Sometimes the unconventional way is the best way to go

Ask my friends and family about me, and it’s likely you would hear a slew of responses that are not far from the truth. My two older brothers would probably tell you that I’m a total control freak. My childhood best friend, Emily, would tell you that I am a little wild, crazy and quirky. To my parents, I’m a go-getter, hard-headed and a dreamer. Collectively, the people in my life would agree on one thing: I am anything but conventional.

You see, this fall I am working as an editorial intern at InStyle magazine in New York City and taking a semester off from school. It’s my dream job, located in my favorite city in the world. What could be better? But, almost immediately, I was bombarded with endless questions about how I will finish school on time. To be honest, I am confident that everything will work out the way it’s supposed to. Regardless of whether I graduate on time or a semester late, having the opportunity to do what I love, gain experience and meet professional contacts in the magazine industry is worth the tradeoff.  

As you can see, I’m a firm believer that “life is about the journey, not the destination.”

My willingness to take risks and live spontaneously is what makes me unconventional – so much so, that I’ve nearly driven my parents crazy. To begin, I spent my junior year of high school abroad in Sweden, studying music, art and photography. At the time, this seemed like a totally normal thing to do. But, looking back, I was a 16-year-old who said “Hej då” (Swedish for “goodbye”) to high school and went to live in Europe for a year. Is that really normal? Then, to top it off, this past summer I lived in New York City, working as an editorial intern for People StyleWatch magazine. There, I made a connection that allowed me to land my InStyle job for the fall. Once again, I threw my family and friends for a loop.

Now that I’m at InStyle, I could not be happier. Each day in the office is another day that I get to live out my dream of working at a magazine in New York City; I’m doing what I love and all of my crazy, last-minute decisions have paid off, thankfully.

In addition to doing what I love every day, I’m also gaining vital and practical on-the-job experience — the kind you can’t learn in a classroom. Now I know what to expect in a work environment, whether it’s dealing with difficult co-workers, knowing the basic rules of office conduct or getting thrown into projects with ridiculous deadlines (That’s right — worse-than-college deadlines, the kind that don’t allow spontaneous, regretful visits to KAM’s). Upon graduating, I will have a strong resume, a better idea about the kind of work I’d like to do and a realistic view of the magazine industry.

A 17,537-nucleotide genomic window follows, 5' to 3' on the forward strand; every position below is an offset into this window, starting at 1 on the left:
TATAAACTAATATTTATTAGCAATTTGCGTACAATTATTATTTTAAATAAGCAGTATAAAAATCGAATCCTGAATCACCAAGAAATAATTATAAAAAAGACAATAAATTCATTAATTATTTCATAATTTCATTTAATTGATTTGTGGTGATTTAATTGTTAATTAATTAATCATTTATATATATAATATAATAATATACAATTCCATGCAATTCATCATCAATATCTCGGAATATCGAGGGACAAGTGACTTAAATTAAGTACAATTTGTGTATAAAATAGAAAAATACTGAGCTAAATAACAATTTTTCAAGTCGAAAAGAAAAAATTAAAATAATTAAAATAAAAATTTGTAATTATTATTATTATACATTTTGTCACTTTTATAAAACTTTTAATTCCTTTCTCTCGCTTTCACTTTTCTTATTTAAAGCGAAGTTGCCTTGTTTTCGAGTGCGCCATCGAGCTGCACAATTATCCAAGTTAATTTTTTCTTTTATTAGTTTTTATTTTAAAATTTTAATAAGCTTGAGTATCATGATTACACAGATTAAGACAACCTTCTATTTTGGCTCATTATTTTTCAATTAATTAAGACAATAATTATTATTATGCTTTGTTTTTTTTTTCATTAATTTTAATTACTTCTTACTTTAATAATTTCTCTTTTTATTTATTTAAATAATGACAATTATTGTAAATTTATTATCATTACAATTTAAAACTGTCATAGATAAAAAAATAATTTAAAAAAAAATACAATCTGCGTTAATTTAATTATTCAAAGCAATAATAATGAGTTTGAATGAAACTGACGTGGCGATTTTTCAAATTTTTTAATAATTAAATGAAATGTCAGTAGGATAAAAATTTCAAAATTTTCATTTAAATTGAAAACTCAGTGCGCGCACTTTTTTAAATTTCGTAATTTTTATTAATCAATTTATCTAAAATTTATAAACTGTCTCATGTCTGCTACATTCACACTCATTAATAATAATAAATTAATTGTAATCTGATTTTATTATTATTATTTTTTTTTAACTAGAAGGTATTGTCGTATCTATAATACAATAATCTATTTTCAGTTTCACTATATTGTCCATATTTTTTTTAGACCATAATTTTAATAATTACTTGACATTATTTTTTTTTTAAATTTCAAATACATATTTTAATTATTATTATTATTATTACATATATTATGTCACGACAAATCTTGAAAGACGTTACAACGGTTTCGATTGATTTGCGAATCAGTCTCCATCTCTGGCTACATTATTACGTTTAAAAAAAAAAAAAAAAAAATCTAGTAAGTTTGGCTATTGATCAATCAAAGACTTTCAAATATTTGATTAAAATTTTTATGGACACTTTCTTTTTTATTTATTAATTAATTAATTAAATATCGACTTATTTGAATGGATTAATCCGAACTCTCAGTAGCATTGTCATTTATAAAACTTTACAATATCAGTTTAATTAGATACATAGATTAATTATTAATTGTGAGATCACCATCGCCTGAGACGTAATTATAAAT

After being in the “real world” for several months, it may seem as though returning to school would be torturous. But I find it to be the exact opposite. Since starting at People StyleWatch in June and then at InStyle in September, I have a renewed sense of excitement and motivation for the future; I can’t wait to hit the books in the spring and learn all that I can about my major. These past few months in NYC have served as the perfect test run for my future life. My hope is to revisit whatever I was unsure of as an intern when I attend classes, now that I know what needs improvement.

So, what’s my advice for “go-getters” wanting to follow a similar path? I’ve found that developing professional contacts has been the single most important part of the internship experience. It’s important to make a good first impression and to bond with co-workers because you don’t want to end up being “that one intern from two years ago” that nobody remembers. After my internship at People StyleWatch, I still have a positive relationship with a team of talented media professionals, many of whom I plan to keep in touch with and hopefully work with one day. While it’s smart to network on campus, it’s not likely that I would have gotten this InStyle job without having bonded with one of my editors at People StyleWatch. The professional contacts that I have made and am still making will be my most important resource upon graduating.

To get where you want in life, you have to be willing to take risks and be a little unconventional. For me, taking a semester off is a choice that I would make a thousand times over. While it may not be the most convenient choice in regard to my original “four-year plan,” I’m learning more from firsthand experience than I ever could from a textbook.

In the end, we are all in college to pursue our professional goals, gain experience and meet people who will teach, influence and help us along the way. Be passionate about whatever you pursue. Dedicate 100 percent of yourself, your energy and your time to it, and great things will happen for you in unexpected ways.

Anna is a junior in Media. She can be reached at [email protected]